A quick note on mushroom spores vs. spawn: Spores are usually single-celled organisms; spawn is the next stage in the mushroom’s life cycle, and consists of already-growing mushroom material. It’s usually pre-mixed with sawdust. You can purchase wine cap spawn from a variety of commercial mushroom producers, although Williams sells bags of spawn and gives free food-plot advice to go with it. His starter-kit is a 5.5 pound bag for $26, which covers 50 square feet and includes detailed growing instructions.

Layer the Mushroom Spawn

Making a mushroom food plot.
Bags of spawn, ready for spreading on prepared patches of soil. Photo courtesy of Matt Williams

There are lots of ways to do this part, but here’s how Williams recommends layering spawn, compost, and wood chips to make your food plot.

  1. While the spawn is still in the plastic bag it comes in, crumble it up until it looks like sawdust again. 
  2. Then cut open the bag and sprinkle 25 percent of it onto the 5 x 10 foot section of exposed soil. (His rule of thumb is a 5.5 pound bag of spawn for every 50 square feet.) 
  3. Next comes a layer of water-soaked substrate like straw, hay, or corn stalks. Prepare the straw by soaking it in water however you can: Dunk a bale in a trash can and keep it submerged with a brick or a strap over the top. Throw one in a stock tank or put it in a tractor bucket and dip it in the creek — whatever you can do. This step is important because it creates a hydrated core that will keep your plot resistant to drought.
  4. Cut the twine around the straw bale and spread handfuls over the spawn like you’re preparing a horse stall.
  5. Add another 25 percent of the spawn, then add another layer of straw, alternating until the spawn is all applied.
  6. Cover your plot with a finishing layer of wood chips or wood mulch. Use what you have handy, but pay attention to the wood you use. A denser hardwood like oak or a hardened maple will mean it takes longer for your wine caps to colonize, but it will give your mushroom plot a longer lifespan. (In other words, it’ll take longer to rot.) If you use softer wood like popple, maple, elm, or birch, it’s going to colonize faster and produce mushrooms faster, but the overall life of your plot will be shorter. The final bed should be between 4 and 6 inches thick.
  7. Compact the bed however you can, and then hope for rain. “If possible, walk or drive on it to kind of collapse the air pockets,” says Williams, “and walk away.”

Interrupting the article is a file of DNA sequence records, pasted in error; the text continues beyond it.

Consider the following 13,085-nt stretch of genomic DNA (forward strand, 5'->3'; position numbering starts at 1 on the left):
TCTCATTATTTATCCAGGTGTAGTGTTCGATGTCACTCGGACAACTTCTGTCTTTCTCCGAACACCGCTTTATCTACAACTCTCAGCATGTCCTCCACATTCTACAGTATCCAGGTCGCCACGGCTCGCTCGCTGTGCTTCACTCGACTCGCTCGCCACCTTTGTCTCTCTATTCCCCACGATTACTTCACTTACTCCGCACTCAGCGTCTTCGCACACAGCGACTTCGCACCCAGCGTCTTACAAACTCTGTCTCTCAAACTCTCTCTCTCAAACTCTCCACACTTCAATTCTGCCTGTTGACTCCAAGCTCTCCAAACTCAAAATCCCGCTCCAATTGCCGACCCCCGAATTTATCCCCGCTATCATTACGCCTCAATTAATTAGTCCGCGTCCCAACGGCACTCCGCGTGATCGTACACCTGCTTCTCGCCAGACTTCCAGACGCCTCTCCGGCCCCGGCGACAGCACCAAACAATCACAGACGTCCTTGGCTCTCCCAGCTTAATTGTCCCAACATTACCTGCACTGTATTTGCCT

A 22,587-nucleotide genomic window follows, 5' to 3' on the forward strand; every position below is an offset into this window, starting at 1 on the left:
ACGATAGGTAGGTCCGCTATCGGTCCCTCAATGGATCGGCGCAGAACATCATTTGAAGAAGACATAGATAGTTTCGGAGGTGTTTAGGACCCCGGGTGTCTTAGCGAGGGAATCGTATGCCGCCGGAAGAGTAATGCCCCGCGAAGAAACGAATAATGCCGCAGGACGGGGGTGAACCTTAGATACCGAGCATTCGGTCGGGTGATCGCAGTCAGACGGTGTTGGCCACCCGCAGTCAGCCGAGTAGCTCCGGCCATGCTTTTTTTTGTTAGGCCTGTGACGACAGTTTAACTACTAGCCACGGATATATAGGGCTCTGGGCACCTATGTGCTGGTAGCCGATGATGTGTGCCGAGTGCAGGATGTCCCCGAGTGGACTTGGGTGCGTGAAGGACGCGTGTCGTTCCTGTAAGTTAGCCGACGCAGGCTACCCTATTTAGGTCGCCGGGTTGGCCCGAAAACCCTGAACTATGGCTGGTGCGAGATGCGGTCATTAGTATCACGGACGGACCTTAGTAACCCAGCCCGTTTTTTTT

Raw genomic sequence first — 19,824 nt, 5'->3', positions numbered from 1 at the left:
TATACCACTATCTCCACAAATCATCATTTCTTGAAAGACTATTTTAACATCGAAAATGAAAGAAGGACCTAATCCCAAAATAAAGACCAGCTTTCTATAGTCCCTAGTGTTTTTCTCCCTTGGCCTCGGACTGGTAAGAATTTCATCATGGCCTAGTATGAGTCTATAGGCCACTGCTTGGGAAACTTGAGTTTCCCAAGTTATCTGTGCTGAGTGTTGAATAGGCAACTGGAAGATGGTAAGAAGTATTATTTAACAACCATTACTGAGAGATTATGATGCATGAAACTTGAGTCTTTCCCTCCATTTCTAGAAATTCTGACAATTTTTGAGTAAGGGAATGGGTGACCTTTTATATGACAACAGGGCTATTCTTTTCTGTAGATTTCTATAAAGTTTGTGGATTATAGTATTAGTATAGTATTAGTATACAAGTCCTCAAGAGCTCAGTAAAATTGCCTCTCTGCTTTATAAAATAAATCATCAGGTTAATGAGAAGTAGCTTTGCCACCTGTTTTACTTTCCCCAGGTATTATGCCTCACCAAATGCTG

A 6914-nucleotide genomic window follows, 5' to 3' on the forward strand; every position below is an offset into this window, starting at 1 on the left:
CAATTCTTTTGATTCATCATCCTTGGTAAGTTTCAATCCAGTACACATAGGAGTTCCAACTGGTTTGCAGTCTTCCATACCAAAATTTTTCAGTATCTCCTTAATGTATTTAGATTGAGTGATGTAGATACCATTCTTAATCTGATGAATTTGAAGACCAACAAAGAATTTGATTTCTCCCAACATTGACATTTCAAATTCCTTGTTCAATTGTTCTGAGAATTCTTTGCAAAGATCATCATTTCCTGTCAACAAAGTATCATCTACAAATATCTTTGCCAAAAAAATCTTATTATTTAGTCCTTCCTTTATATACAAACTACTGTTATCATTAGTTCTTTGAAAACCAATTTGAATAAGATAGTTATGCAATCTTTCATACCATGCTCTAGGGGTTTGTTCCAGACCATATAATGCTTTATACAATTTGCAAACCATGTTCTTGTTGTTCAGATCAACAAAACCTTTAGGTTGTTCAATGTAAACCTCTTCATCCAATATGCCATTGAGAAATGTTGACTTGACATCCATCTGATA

Tips for Mushroom Plots

Example of a shady mushroom plot.
Another example of a mushroom plot. Photo courtesy of Matt Williams

One advantage of wine cap mushroom plots for deer and other wildlife is that they’re incredibly low maintenance. A properly-prepared plot should last about four or five years without any touch ups, though Williams recommends adding a little more straw and mulch each year if you can.

When Should You Plant a Mushroom Plot?

The best time of year for planting mushroom plots is anytime the soil is over 50 degrees, which usually runs from between spring green up (or wild morel season) and when the leaves start to fall in autumn. If you’re planting near the end of growing season, just make sure you aim for a 30-day window before a hard frost. Like other kinds of food plots, you should keep an eye on the forecast and get your mushrooms in right before it’s supposed to rain. 

“The amount of growth depends heavily on the amount of rain your area receives, and the season,” says Williams. “Expect to see mushrooms anywhere from a few months to the following year after mushroom bed planting. They will continue to grow as long as temperatures stay in the 50 to 80 degree range — above or below this range, they go dormant.”

Where Should You Put a Mushroom Plot?

A layer of wood chips over spawn and straw in a mushroom food plot.
Fresh wood chips on a mushroom plot. Photo courtesy of Matt Williams

Look for locations on your property that seem to get plenty of shade (or dappled shade), and lots of moisture. That could mean a stand of pines, a glade near a creek, or anywhere moss grows, which usually indicates the right balance of shade and moisture.

Another deer expert Williams spoke with is Kip Adams, the chief conservation officer for the National Deer Association. Last year Adams planted a small plot of wine cap mushrooms on his deer property in Pennsylvania, and although he didn’t notice any mushroom growth last year, the plot is unobtrusive.